Sebastian Vettel cruises to Bahrain GP victory


Sebastian Vettel has cruised to victory in the Bahrain Grand Prix today after staying out of trouble and setting a searing pace to finish well ahead of his rivals.

The defending world champion took the lead on the first lap of the race and didn’t look back, whilst his closest rivals in qualifying, Fernando Alonso and Nico Rosberg, both ran into trouble to fall well down the order.

Eventually, it was the Lotus pairing of Kimi Raikkonen and Romain Grosjean who posed the greatest challenge to Vettel, with Raikkonen stopping just twice on his way to second place. Grosjean stopped three times, and he managed to make the strategy work to overtake Force India’s Paul di Resta. The British driver will be very pleased to have matched his best ever result in Formula One with the two-stop strategy.

Lewis Hamilton led home a battling group at the end to finish 5th ahead of Sergio Perez in 6th. The McLaren driver overtook Mark Webber on the last lap, whilst Fernando Alonso came back from making two unscheduled pit stops due to a DRS failure to finish P8.

Pole-sitter Nico Rosberg suffered as many expected with his tire wear, and he could only manage to finish 9th, with Jenson Button completing the points in P10.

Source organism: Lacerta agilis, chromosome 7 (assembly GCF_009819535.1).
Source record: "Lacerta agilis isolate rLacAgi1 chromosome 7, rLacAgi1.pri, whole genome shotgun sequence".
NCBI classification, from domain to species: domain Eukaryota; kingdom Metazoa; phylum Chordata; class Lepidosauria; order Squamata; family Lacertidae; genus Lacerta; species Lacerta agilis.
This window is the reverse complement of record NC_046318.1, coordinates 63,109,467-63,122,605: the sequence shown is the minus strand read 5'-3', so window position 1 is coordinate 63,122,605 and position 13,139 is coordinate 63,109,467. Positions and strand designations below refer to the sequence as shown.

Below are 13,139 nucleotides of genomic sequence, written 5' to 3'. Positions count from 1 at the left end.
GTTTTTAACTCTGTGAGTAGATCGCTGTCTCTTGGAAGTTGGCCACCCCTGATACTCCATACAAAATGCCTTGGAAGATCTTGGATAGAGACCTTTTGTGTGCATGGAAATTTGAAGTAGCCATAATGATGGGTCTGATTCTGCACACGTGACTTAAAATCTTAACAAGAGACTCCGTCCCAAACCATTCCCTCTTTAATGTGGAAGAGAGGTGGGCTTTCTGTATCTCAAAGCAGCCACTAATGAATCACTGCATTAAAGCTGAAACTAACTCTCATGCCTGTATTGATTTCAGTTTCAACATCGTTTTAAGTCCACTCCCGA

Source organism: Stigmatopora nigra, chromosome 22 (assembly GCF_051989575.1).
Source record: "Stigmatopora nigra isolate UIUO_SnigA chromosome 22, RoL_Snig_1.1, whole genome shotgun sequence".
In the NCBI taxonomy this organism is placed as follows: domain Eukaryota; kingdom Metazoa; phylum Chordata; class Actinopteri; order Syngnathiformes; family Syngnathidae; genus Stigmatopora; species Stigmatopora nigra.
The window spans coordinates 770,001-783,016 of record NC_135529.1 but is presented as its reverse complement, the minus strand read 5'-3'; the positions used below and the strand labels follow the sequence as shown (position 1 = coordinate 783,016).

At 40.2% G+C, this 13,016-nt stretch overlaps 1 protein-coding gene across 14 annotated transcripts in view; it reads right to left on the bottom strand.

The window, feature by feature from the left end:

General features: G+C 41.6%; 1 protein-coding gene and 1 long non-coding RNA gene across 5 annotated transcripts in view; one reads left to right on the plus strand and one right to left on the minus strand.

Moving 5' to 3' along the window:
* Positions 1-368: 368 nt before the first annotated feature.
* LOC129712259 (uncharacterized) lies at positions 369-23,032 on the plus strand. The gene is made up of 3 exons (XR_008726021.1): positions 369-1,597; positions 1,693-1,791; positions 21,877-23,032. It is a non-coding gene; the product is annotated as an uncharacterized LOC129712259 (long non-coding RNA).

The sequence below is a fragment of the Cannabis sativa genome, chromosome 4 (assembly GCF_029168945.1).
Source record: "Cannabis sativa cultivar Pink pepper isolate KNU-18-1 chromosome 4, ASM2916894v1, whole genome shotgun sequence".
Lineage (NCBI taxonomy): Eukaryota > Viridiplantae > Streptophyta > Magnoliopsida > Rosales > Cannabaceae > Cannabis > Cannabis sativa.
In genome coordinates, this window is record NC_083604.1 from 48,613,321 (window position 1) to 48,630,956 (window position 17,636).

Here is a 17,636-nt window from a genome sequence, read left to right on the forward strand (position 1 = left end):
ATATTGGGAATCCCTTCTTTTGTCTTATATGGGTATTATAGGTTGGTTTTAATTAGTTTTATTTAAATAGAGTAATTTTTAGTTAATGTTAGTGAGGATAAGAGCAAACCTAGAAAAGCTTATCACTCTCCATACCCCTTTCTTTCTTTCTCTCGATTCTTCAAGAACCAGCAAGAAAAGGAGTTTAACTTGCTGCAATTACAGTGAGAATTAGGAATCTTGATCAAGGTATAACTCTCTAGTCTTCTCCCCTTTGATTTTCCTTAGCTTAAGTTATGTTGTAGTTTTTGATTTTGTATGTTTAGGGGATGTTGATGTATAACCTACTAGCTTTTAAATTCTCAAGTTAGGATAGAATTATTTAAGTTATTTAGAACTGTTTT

Vettel’s lead was as great as 30 seconds in places, and he managed to set a good pace throughout the race. For good measure, he posted the fastest lap of the race with three laps remaining, and the defending world champion now has a ten point lead in the drivers’ championship entering the European season.

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Lotus will be delighted to have finished P2 and P3 after starting 8th and 11th, and the result has seen the team move up to second place in the constructors’ championship ahead of Ferrari. Raikkonen is the only driver within one race win (25 points) of Vettel, and he will be keen on placing himself in the championship hunt.

The split in strategies produced some great action, and there was even a close battle between McLaren teammates Sergio Perez and Jenson Button. Perez had been told in the week to “be more aggressive”, and he did exactly that to push his teammate off the track at one point. He was just as ruthless when disposing of Fernando Alonso and Mark Webber on his way to P6, which is his best result since the 2012 Italian Grand Prix.

Further back, Williams continued its barren run in P11 and P14, whilst Felipe Massa suffered two punctures on his way to 15th. Caterham won the battle of the backmarkers, with Charles Pic finishing ahead of both Marussias, his teammate, and even the Sauber of Esteban Gutierrez.

Click here for the complete race result from the official F1 website.

Neurosurgeon discusses brain injuries such as Michael Schumacher’s